This linear fortification must have been conceived as a protection against Pecheneg attacks directed at Preslav and other Bulgarian settlements, mostly because it was provided with forts for soldiers. Not surprisingly, the region next to the Stone Dike was well developed and populated, as a recent archaeological excavation has demonstrated.

A large 10th-century settlement with stone houses was identified during the rescue excavations made in May near the village Valul lui Traian, not far from Constana. A cemetery of more than graves was also found near the northern side of the Small Earthen Dike some of the graves cut through the rampart. From the area of the same settlement a small part of a coin hoard with 50 nomismata was recovered in Both hoards were hidden during the events of Other nomismata issued between and are known from various points along the Stone Dike or just behind it, at Oltina, Rasova, Urluia, Basarabi Murfatlar , and Constana.

This reversal of alliances in the Black Sea region led to a joint action against Bulgaria in , in addition to a Magyar raid against the Empire. Emperor Nikephoros II Phokas stopped the payment of the usual tribute for Bulgaria, which had been established by the treaty of , and prepared for a large-scale campaign, which had to be cancelled at the last moment because of a rebellion in Antioch.

BttnerWobst, ; Ostrogorsky , ; Stokes , , ; Gjuzelev , 17; Fine , ; Busetto , 11; Whittow , , ; Treadgold , ; Spinei , It was a better option to strike this country from the north, because an offensive from the south required access to the mountain passes across Stara Planina, which were too dangerous for the Byzantine army.

The emperor was certainly aware of the catastrophe of , when a Byzantine army was ambushed and slaughtered in one of those passes, in which the usual combat formation was impossible to deploy. He suggested to Svyatoslav that in return, he would keep Bulgaria, in addition to a generous payment of 1, pounds of gold pounds around kg. In the summer of , the Kievan prince launched his campaign with an army said to be as large as 40, men, with which he reached the mouths of the Danube and then Dorostolon.

The Bulgarian army, of about 30, men tried to defend the city, but was easily defeated, and Svyatoslav conquered several fortresses in eastern Bulgaria, including the capital at Preslav. Some Bulgarian aristocrats went to the Rus side, choosing that over the Byzantine rule. Thus, the rising Rus maritime power gained control of the Lower Danube region, with the consent and support of the Byzantine emperor. This appears to have been a major strategic mistake, for the Rus gained control not only over the river, but also over a country of great strategic and economic importance.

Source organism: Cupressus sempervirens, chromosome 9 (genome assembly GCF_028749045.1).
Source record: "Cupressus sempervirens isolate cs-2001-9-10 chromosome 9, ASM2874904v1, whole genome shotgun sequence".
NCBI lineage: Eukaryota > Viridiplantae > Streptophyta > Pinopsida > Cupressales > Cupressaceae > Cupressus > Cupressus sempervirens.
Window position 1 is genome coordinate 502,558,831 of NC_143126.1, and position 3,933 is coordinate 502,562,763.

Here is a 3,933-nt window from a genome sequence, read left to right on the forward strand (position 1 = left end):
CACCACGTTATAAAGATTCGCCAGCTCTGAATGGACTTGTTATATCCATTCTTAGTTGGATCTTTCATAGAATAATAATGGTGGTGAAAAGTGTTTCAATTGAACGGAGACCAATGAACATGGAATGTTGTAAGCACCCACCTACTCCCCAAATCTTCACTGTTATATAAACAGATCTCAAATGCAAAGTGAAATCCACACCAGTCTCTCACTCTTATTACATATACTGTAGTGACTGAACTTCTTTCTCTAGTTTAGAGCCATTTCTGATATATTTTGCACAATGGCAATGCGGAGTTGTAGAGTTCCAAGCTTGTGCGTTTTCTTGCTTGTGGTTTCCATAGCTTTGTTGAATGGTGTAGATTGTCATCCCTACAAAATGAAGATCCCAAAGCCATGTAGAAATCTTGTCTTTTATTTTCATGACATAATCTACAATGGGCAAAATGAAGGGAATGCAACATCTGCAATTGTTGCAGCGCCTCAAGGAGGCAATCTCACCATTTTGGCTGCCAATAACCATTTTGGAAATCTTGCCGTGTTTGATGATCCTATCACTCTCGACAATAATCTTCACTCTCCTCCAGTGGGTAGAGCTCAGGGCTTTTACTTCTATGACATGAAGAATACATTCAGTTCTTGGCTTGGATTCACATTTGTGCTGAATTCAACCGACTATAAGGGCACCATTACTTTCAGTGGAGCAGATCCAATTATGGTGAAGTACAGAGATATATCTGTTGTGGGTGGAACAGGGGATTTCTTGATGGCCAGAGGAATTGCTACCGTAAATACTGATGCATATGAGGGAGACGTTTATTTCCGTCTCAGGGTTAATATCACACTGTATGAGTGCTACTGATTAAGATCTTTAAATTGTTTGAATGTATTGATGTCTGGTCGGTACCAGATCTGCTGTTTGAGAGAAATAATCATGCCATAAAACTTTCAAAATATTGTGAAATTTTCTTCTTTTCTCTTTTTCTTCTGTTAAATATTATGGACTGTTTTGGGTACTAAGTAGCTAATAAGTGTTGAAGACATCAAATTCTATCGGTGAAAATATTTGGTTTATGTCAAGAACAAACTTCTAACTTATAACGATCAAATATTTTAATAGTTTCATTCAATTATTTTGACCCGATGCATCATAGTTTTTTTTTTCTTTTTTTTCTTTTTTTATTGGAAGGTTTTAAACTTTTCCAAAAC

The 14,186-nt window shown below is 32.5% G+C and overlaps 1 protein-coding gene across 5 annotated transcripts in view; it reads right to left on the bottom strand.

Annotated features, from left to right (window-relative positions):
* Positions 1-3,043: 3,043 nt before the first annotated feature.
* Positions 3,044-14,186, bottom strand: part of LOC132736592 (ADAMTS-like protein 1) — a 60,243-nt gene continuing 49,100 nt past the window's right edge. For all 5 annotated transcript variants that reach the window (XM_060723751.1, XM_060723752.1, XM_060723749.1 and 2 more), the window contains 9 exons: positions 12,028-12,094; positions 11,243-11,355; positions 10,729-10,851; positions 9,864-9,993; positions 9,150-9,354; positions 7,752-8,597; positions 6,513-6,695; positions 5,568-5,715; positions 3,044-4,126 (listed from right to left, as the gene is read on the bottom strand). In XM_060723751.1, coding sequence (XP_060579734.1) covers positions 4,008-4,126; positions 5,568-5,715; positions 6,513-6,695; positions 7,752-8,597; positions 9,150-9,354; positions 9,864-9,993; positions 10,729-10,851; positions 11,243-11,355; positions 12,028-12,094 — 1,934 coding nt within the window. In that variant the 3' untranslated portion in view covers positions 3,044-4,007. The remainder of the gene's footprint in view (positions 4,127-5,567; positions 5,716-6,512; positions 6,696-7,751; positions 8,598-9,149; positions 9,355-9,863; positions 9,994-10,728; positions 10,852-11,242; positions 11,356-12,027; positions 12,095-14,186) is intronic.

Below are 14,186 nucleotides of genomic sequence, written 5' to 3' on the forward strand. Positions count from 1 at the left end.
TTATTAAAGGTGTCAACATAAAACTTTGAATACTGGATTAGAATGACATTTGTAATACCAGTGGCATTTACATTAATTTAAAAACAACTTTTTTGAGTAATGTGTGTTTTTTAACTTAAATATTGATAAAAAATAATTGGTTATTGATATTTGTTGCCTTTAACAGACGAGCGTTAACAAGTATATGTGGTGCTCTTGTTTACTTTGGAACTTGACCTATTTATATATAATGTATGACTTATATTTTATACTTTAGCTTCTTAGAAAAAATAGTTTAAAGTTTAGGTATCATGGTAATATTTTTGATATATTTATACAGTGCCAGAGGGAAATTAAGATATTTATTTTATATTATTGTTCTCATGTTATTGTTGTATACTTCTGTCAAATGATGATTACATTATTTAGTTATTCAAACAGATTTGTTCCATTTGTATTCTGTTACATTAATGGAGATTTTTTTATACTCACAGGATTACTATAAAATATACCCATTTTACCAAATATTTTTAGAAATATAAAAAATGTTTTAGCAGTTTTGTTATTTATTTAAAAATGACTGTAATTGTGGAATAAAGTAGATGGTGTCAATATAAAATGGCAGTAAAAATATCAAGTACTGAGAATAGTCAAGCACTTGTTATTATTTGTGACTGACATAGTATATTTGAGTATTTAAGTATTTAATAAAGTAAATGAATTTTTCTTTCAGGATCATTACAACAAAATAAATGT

Svyatoslav was fully aware of the real meaning of his achievement.

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According to the Russian Primary Chronicle, he declared that I do not care to remain in Kiev, but should prefer to live in Pereiaslavetz on the Danube, since that is the centre of my realm, where all riches are concentrated; gold, silks, wine, and various fruits from Greece, silver and horses from Hungary and Bohemia, and from Rus furs, wax, honey, and slaves. Jewish merchants are known to have traveled from Spain to Khazaria by several routes, one of which followed the Danube, while Kievan traders are said to have already reached the German towns on the Upper Danube River in.


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In that respect, gaining control of the Lower Danube was both a military and an economic target for the Rus. He acted like Symeon during the Magyar invasion in Bulgaria in , but with less success, since the Rus were a redoubtable force, difficult to stop by means of a simple Pecheneg raid.

In fact, the Rus prince showed no desire to abandon his expansionist plans. Svyatoslav returned to Preslav from Kiev in August , subduing the new Bulgarian emperor Boris II , who had recovered his capital a few months before that with Byzantine assistance. In the second campaign, Svyatoslav was wise enough to ally himself with the Pechenegs and the Magyars. From Preslav, he attacked the Byzantine territory in cooperation with those Bulgarians who had accepted his rule. That shows how ineffective the diplomacy of Nikephoros Phokas has become.

The internal conflicts within the empire, in which Kalokyros had intended to get involved, have by now undermined any possible success in the military field.